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Ruaha blog: Life in Macro - Insects of Ruaha
Author: Marius Swart
Ruaha blog: Life in Macro - Insects of RuahaCreepy-crawlies, bugs, goggos or critters are all names, which conjure up feelings of fear and panic…a need to frantically swipe and slap at yourself whilst dancing on the spot! A reason to NOT go on safari in the rainy season.

As a kid I remember being influenced by the fear of other family members, convinced of impending death or grievous bodily harm every time an insect entered our space. It was not until I was a teenager that this irrational fear started waning due to the high survival rate of these encounters. A little bit of logic goes a long way…The abundance and diversity of arthropods in the natural world is beyond comprehension!

Mechanisms of physical adaptations regarding camouflage, defence and feeding is astounding and deserves to be marvelled at.

In Ruaha the rainy season usually commences from early December until early April. However from late November there are already signs of the approaching change, with the sudden increase in numbers of insects. A great majority of species provide a riot of colour and insanely intricate patterns in their design. Some cryptically painted to blend in and hide from potential predation and others boldly visible in very LOUD reds, blacks, whites and yellows! These vividly noticeable colours however serve a rather counterintuitive purpose.

Although strikingly apparent, these colours act as warning signs of the potent toxins present in the insect, which immediately divert attention from them. You only need to bite into an unripe fruit to quickly learn which colour means tasty and which not…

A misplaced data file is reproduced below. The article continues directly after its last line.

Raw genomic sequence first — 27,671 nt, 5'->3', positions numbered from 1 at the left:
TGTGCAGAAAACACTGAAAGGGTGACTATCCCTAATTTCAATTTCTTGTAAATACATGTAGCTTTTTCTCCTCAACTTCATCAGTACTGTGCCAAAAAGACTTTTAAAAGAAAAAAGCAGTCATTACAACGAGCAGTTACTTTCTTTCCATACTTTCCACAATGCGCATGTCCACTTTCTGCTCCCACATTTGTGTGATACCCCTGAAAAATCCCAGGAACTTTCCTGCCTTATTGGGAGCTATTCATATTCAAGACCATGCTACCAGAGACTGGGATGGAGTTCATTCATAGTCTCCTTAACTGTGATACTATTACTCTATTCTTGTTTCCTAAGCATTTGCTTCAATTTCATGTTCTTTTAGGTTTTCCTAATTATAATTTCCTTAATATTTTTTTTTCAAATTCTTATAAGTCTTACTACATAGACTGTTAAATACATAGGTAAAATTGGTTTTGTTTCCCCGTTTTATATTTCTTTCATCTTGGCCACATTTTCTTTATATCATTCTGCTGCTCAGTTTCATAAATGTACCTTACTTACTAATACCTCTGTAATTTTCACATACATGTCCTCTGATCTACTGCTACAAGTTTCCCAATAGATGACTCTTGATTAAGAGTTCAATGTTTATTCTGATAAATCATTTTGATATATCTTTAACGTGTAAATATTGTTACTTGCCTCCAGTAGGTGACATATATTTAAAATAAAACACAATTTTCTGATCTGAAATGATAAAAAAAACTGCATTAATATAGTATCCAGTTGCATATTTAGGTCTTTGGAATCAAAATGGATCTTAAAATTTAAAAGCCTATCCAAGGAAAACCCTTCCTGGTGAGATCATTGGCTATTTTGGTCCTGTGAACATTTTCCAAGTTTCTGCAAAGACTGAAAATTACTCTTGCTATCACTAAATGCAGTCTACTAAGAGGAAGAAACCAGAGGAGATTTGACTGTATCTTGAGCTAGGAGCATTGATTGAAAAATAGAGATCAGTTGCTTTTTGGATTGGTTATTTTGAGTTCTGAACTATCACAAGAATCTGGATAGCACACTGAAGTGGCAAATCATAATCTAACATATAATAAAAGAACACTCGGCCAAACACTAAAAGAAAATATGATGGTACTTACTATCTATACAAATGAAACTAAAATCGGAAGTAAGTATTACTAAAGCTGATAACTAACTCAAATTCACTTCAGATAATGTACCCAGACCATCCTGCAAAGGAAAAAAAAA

As for feeding mechanisms there are amongst others, biting or piercing mouthparts.Those that need to crush fruit-pulp or other insects have powerful mandibles which operate like scissors while those sucking sap from plants or the innards of other insects, they have a sharp straw-like proboscis to puncture and suck with.

Once you can control your anxiety about their perceived danger, there is always something amazing to observe with insects.Turn your fear into marvel by gradually paying attention to the less “scary” species and notice their form and function, patterns and colours. Ask your guide to point them out and you would be amazed at the wonderful addition insects make to the spectrum of experiences to be had whilst on safari!

Happy “bugging”…

Yours in awareness,
Marius Swart

If you would like to see the stunning images that have been provided with this blog post please don't hestitate to visit the Ruaha Blog post by clicking here>